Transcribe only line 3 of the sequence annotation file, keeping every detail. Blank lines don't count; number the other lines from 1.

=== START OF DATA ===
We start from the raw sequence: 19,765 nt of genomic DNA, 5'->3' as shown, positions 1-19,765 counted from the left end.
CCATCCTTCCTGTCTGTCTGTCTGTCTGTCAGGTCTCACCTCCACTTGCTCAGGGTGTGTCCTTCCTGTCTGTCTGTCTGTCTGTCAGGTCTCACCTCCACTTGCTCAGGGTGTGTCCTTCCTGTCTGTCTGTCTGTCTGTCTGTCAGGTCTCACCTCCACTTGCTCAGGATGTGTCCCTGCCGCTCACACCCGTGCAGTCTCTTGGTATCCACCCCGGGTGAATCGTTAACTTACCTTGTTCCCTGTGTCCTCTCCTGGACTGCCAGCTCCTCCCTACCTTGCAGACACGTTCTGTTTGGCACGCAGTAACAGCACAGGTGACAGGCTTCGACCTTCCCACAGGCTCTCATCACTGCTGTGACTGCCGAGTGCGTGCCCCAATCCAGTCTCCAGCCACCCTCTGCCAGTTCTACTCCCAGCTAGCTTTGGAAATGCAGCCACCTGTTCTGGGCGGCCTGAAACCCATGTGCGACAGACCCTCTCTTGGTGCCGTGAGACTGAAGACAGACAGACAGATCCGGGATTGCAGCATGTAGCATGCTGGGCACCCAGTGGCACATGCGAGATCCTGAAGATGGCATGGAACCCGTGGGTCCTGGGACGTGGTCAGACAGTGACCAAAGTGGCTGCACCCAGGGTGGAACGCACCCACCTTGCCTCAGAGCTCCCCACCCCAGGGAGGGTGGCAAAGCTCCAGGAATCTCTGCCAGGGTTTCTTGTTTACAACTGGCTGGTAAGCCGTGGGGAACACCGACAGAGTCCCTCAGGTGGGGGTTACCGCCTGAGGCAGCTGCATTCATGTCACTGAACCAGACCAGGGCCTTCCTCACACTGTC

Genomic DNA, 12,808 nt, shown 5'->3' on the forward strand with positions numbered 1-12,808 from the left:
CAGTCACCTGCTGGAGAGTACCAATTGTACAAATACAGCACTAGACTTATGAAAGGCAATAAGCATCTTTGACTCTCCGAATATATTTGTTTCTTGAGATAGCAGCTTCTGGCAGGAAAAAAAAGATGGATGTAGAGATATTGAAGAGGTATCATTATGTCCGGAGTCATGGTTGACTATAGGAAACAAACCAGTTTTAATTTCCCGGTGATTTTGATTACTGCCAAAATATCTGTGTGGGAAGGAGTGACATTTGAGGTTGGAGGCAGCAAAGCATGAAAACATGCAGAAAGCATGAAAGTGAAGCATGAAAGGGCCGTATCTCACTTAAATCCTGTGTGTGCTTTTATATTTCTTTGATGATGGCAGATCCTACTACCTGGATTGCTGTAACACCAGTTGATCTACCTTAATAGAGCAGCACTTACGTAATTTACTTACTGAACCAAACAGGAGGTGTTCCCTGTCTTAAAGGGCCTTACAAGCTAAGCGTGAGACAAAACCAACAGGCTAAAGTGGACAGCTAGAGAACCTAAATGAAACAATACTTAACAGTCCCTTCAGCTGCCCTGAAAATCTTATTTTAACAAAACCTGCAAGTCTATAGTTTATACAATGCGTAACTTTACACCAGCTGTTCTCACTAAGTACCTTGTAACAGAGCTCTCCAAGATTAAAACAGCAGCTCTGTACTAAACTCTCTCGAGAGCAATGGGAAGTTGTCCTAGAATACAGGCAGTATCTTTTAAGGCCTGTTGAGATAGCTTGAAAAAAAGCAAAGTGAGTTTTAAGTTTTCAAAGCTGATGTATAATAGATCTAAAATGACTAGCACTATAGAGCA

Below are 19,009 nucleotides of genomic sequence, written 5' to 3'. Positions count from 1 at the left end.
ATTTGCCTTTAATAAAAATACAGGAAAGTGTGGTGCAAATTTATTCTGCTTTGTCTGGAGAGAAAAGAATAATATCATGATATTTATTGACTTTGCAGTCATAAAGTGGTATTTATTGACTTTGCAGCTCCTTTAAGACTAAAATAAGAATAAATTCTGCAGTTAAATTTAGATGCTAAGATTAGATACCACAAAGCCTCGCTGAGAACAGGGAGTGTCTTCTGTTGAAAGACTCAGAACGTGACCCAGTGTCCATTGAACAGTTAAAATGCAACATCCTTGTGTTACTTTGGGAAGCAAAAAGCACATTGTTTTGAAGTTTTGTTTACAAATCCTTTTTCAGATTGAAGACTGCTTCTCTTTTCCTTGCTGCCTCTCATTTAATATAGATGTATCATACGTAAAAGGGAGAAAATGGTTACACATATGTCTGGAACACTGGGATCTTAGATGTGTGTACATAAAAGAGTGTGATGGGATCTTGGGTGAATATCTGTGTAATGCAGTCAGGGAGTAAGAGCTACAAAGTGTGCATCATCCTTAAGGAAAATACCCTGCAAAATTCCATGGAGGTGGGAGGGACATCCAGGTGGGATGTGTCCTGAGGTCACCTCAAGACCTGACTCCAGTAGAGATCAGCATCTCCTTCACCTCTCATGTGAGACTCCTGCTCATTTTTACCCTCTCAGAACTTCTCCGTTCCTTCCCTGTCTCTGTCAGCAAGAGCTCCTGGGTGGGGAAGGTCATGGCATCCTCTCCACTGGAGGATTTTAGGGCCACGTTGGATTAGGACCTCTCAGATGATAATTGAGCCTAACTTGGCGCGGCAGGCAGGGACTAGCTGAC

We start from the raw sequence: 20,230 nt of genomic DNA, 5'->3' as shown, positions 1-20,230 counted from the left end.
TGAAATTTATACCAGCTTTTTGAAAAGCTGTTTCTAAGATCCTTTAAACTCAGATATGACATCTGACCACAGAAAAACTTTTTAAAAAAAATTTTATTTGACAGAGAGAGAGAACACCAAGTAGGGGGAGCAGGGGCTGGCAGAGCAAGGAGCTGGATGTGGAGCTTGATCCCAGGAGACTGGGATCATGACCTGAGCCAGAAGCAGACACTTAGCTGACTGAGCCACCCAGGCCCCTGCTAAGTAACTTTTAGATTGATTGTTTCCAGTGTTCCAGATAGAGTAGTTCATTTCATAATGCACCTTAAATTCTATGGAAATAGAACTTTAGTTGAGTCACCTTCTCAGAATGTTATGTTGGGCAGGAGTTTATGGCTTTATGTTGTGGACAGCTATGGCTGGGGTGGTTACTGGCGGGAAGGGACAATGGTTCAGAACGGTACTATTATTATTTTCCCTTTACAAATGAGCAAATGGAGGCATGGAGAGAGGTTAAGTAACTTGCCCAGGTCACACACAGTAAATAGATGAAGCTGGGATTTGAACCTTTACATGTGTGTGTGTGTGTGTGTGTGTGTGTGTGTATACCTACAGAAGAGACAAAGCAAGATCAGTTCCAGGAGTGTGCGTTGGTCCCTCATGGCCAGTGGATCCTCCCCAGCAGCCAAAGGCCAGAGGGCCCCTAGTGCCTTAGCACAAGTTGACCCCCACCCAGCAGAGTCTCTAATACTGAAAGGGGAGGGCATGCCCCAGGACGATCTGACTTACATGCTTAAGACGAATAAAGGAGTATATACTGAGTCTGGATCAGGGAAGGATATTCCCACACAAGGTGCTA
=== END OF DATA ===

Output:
Genomic DNA, 12,808 nt, shown 5'->3' on the forward strand with positions numbered 1-12,808 from the left: